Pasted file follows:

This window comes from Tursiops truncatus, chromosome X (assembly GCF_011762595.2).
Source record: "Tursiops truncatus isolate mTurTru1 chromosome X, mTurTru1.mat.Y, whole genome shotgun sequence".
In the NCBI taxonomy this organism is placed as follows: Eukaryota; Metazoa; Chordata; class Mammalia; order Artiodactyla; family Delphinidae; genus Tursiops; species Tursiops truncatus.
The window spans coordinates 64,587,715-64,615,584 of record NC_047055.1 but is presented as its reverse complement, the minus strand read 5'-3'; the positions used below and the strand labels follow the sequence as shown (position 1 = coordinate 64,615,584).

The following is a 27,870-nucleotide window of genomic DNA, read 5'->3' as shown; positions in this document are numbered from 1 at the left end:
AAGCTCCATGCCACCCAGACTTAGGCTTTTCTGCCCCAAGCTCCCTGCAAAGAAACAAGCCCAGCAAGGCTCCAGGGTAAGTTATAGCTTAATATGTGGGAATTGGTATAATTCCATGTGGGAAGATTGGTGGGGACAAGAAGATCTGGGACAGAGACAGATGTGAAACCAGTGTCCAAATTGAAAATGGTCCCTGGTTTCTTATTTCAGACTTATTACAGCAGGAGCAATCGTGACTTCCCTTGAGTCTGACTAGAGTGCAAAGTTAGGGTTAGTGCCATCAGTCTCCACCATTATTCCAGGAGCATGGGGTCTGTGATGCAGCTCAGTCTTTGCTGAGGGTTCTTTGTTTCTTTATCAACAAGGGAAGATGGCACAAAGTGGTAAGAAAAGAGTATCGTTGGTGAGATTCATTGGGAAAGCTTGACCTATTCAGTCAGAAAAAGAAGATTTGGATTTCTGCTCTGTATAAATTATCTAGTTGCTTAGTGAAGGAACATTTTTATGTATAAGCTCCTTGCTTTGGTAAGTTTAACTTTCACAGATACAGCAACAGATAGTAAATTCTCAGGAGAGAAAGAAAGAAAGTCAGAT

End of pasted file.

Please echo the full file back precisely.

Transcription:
This window comes from Tursiops truncatus, chromosome X (assembly GCF_011762595.2).
Source record: "Tursiops truncatus isolate mTurTru1 chromosome X, mTurTru1.mat.Y, whole genome shotgun sequence".
In the NCBI taxonomy this organism is placed as follows: Eukaryota; Metazoa; Chordata; class Mammalia; order Artiodactyla; family Delphinidae; genus Tursiops; species Tursiops truncatus.
The window spans coordinates 64,587,715-64,615,584 of record NC_047055.1 but is presented as its reverse complement, the minus strand read 5'-3'; the positions used below and the strand labels follow the sequence as shown (position 1 = coordinate 64,615,584).

The following is a 27,870-nucleotide window of genomic DNA, read 5'->3' as shown; positions in this document are numbered from 1 at the left end:
AAGCTCCATGCCACCCAGACTTAGGCTTTTCTGCCCCAAGCTCCCTGCAAAGAAACAAGCCCAGCAAGGCTCCAGGGTAAGTTATAGCTTAATATGTGGGAATTGGTATAATTCCATGTGGGAAGATTGGTGGGGACAAGAAGATCTGGGACAGAGACAGATGTGAAACCAGTGTCCAAATTGAAAATGGTCCCTGGTTTCTTATTTCAGACTTATTACAGCAGGAGCAATCGTGACTTCCCTTGAGTCTGACTAGAGTGCAAAGTTAGGGTTAGTGCCATCAGTCTCCACCATTATTCCAGGAGCATGGGGTCTGTGATGCAGCTCAGTCTTTGCTGAGGGTTCTTTGTTTCTTTATCAACAAGGGAAGATGGCACAAAGTGGTAAGAAAAGAGTATCGTTGGTGAGATTCATTGGGAAAGCTTGACCTATTCAGTCAGAAAAAGAAGATTTGGATTTCTGCTCTGTATAAATTATCTAGTTGCTTAGTGAAGGAACATTTTTATGTATAAGCTCCTTGCTTTGGTAAGTTTAACTTTCACAGATACAGCAACAGATAGTAAATTCTCAGGAGAGAAAGAAAGAAAGTCAGAT